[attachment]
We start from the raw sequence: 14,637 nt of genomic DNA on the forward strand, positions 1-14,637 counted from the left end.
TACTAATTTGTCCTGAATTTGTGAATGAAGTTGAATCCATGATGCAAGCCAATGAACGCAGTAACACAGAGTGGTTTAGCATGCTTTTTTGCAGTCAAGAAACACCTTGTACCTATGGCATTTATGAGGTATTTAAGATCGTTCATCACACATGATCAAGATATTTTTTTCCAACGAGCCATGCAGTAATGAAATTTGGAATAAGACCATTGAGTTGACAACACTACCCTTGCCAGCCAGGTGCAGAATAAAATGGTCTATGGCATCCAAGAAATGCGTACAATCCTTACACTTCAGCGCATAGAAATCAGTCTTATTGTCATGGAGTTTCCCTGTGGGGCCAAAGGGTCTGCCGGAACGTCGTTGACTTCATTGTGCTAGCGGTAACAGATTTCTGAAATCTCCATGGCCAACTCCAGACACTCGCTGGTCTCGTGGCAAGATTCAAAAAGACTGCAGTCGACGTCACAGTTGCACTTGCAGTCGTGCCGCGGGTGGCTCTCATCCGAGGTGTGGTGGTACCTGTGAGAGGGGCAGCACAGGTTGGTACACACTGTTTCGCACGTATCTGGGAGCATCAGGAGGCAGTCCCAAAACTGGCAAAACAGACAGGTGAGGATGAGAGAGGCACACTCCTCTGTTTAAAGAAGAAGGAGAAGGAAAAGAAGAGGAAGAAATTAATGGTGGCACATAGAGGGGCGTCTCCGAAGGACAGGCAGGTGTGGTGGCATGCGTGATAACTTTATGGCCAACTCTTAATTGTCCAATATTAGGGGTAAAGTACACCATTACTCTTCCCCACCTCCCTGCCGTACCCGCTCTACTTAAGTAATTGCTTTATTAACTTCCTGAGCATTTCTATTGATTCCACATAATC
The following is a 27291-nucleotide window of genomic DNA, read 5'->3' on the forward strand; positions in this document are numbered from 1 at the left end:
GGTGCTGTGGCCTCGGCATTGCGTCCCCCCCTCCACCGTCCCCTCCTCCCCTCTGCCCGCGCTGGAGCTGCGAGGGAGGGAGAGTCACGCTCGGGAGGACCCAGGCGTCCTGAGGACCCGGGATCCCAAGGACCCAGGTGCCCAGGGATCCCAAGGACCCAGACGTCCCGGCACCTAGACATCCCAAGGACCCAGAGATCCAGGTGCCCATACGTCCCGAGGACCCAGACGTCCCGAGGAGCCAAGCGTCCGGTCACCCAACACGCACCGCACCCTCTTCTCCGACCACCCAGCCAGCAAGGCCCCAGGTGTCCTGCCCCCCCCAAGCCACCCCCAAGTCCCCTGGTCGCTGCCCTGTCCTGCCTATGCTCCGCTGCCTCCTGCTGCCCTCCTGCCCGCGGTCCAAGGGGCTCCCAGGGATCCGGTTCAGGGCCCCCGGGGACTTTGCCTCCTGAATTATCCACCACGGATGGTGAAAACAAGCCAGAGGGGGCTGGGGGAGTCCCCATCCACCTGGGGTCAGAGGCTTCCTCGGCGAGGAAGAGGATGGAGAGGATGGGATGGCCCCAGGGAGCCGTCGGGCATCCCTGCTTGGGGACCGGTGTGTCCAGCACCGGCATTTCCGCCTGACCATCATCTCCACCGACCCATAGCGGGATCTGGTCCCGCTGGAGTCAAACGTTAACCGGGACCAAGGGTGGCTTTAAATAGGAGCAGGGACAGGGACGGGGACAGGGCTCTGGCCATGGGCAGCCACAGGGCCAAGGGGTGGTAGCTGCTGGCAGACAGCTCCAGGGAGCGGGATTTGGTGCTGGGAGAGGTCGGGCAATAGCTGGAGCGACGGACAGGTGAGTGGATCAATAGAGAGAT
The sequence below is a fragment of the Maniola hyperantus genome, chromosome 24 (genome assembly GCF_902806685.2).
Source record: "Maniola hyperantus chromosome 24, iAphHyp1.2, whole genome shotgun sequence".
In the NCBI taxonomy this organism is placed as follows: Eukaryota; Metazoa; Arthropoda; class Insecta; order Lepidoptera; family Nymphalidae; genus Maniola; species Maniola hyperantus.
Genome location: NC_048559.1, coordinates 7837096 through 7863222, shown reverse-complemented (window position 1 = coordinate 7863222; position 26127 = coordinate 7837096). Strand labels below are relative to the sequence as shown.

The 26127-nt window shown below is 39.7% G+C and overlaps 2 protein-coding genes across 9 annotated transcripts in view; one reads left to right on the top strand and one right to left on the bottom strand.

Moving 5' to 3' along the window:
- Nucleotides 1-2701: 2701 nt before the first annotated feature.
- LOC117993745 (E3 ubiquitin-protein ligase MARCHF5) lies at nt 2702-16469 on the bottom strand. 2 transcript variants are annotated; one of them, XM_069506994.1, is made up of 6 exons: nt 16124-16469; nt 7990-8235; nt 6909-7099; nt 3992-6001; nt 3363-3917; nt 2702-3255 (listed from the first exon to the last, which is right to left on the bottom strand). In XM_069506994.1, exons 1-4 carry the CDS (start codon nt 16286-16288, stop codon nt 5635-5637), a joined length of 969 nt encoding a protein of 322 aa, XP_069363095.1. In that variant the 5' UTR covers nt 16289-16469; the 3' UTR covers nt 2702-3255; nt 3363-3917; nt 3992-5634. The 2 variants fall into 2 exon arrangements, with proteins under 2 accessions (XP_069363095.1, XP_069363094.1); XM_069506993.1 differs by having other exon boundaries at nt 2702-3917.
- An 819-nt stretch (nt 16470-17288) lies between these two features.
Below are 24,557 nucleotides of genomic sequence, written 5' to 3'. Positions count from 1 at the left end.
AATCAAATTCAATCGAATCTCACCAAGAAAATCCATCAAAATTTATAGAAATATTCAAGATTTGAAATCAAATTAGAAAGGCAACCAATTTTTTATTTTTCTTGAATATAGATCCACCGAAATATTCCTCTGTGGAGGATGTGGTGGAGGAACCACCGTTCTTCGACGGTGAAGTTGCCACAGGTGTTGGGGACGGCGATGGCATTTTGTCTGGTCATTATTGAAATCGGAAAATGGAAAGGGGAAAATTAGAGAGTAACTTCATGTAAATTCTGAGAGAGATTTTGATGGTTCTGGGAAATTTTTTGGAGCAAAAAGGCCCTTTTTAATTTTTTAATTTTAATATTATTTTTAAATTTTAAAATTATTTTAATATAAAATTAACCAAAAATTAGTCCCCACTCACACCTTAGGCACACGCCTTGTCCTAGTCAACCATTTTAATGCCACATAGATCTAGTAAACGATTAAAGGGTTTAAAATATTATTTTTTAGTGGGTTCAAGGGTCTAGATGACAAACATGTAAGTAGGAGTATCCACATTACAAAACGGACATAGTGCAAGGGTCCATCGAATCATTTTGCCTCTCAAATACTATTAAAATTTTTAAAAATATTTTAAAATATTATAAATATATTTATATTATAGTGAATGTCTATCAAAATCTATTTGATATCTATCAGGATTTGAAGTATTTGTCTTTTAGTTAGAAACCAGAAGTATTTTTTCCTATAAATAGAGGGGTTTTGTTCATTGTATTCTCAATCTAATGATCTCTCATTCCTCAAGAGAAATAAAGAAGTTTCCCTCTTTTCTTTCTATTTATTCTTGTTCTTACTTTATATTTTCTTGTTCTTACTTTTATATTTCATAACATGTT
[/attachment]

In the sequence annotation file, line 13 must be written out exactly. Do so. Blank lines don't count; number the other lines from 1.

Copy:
- An 819-nt stretch (nt 16470-17288) lies between these two features.